I've been trying to write about the Coen Brothers' new film, Inside Llewyn Davis (2013) for weeks without success. The film is receding in my memory now so if I don't put something on (digital) paper now, I probably never will. It's not that the film is impenetrably obscure. It's not. It's as watchable as anything the Coens have made. It's just that it's also hermetically closed, a moebius strip of a movie. It's one that doesn't let you get close to it or hang a thesis on it. Maybe it's just me. In truth, this is a film that hit me at a low point. It wasn't a film that I really needed at the time, which makes my relationship to it so complicated that I don't know where to start.
I think the word that best describes Inside Llewyn Davis is "morose." It's a grey film filled with grey characters doing grey things in a grey world. It has a downer of an ending and a downer of a beginning--a given, since it ends where it begins. It's a portrait of disillusion and failure. Its protagonist, the eponymous Llewyn Davis, is depressed and angry and confused at the outset. It's a state of mind from which he never emerges during the film. It tends to make the experience of watching it less pleasurable than it might be, especially if one is experiencing some of the same existential crises as Davis.
Inside Llewyn Davis follows the fortunes of its title character, a folk singer plying his trade in New York during the folk revival of the late fifties/early sixties. Davis is at a crossroads. His musical partner has thrown himself off a bridge and Davis is having to go it alone as a solo act. He plays the folk clubs by night, couch surfs with whichever friends will put up with him afterward, and spends his days trying to scrounge up money and work. He's failing at most of these activities. Worse, he's been sleeping with Jean, the wife of his friend, who has just informed him that she's pregnant and needs Llewyn to arrange an abortion. On top of this, he's suddenly responsible for the cat who escapes the apartment where he's crashing until he can return it to its home. Cat in tow, Llewyn takes an opportunity to drive to Chicago with a jazz player and his associate, which turns into a terrifying dark night of the soul. There's only disappointment waiting for him in Chicago, and when he returns to New York, he decides to give up on music, but in order to get back into good graces with the merchant marine, he has to pay back union dues. The only way he knows how to make the money is with music...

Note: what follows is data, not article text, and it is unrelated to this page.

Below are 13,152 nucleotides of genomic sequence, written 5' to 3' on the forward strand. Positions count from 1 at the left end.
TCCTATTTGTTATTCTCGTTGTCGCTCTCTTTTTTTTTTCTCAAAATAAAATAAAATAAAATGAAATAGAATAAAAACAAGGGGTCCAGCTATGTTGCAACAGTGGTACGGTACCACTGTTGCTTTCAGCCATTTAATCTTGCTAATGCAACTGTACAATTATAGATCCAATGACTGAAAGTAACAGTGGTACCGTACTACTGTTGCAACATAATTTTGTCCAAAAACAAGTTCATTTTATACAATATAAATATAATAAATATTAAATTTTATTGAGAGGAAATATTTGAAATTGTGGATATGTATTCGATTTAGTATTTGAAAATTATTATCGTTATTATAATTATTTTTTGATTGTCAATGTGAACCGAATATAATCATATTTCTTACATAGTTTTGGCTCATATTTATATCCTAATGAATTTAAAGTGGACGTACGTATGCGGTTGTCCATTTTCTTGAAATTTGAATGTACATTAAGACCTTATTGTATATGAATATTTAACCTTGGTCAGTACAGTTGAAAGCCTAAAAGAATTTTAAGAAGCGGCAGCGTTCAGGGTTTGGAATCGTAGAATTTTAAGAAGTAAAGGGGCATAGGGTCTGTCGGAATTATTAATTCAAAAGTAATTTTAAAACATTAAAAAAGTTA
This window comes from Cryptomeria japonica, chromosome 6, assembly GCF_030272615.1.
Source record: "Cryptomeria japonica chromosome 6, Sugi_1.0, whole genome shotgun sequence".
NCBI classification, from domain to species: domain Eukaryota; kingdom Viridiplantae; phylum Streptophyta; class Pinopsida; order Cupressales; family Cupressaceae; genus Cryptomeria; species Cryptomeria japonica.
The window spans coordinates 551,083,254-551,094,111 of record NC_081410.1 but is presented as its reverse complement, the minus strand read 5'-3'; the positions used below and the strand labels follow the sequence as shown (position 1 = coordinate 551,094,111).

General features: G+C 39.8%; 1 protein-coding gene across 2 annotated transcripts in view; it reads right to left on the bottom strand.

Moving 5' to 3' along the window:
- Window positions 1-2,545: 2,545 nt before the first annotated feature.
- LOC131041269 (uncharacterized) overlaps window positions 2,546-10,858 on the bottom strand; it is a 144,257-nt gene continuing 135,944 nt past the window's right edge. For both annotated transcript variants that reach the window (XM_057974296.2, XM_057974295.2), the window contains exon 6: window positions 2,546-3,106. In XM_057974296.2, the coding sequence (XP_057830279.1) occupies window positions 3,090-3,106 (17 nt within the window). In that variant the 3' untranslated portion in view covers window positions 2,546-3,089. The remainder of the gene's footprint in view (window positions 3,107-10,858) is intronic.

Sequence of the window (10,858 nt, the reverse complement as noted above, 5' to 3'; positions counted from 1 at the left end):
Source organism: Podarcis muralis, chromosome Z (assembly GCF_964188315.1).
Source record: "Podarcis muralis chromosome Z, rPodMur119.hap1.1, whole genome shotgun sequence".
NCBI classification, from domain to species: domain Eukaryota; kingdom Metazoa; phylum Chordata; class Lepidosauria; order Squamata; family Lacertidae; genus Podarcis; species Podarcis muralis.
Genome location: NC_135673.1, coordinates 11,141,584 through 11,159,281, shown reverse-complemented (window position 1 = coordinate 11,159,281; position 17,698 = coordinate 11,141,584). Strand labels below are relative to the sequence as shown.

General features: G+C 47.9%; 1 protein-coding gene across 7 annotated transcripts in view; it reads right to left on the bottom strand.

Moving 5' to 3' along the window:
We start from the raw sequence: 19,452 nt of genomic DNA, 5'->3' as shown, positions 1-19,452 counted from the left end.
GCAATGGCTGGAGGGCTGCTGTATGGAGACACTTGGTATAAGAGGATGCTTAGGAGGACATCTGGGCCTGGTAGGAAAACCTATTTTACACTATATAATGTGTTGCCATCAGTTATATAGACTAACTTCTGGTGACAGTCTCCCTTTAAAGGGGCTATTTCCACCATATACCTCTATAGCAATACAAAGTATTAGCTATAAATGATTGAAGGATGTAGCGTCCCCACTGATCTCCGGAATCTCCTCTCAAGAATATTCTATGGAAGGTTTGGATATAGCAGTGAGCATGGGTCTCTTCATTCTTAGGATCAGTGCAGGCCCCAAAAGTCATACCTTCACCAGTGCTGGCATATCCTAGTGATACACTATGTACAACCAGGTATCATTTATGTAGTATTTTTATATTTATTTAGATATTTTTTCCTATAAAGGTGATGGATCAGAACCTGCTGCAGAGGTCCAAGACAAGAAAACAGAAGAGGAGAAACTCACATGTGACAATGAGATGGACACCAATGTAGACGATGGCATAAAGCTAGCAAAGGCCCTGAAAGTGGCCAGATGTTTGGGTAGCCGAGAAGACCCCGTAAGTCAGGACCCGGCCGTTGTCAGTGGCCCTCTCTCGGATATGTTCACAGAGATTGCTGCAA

In another movie, Llewyn Davis would find his mojo and some kind of redemption once he's on the verge of giving it all up. The Coens are smarter filmmakers than that. They don't provide the audience an escape valve. Instead, they offer up a glimpse of what might have been with a cameo-in-silhouette of the era's transformative folk singer. Davis, meanwhile, heads into an alley to take a beating for being an asshole (note: that other folk singer is famous for being an asshole, too). The beating is metaphorical, of course, It's the same beating he takes at the beginning of the film. It's a Sisyphean rock that rolls over Davis again and again as the movie goes on.
The ingredients of "the hero's journey" are embedded in the plot of the film, but never was that narrative deployed to such impotent effect. Davis's night-shrouded journey to Chicago is a classic trip to the underworld, with F. Murray Abraham's club owner acting the part of patron deity, though Davis fails to gain his patronage. Abraham's Bud Grossman fills the role of Pluto tolerably well, given that Pluto was the god of wealth as well as the underworld. "I'm not seeing any money here," he tells Davis, which is a mortal blow.
I started thinking about this film in mythological terms when my partner asked me whether or not John Goodman plays the same role he played in O' Brother Where Art Thou. He doesn't, exactly, but in a lot of ways, he does. In that film, he was the cyclops that Ulysses meets on his journeys. In some ways, he's closer to the devil in Barton Fink. Regardless, his Roland Turner is some kind of marker representing the film's roiling id. When he tells Davis that as a jazz musician, he's expected to play all of the notes, he becomes a kind of fury, tormenting Davis through his long dark night. And when Davis abandons Turner--is Turner dead from an OD?--leaving the cat with him, he becomes a millstone on his conscience. When, on the return trip from Chicago he (maybe) hits the cat with the car, it only plunges him deeper into his own spiraling descent.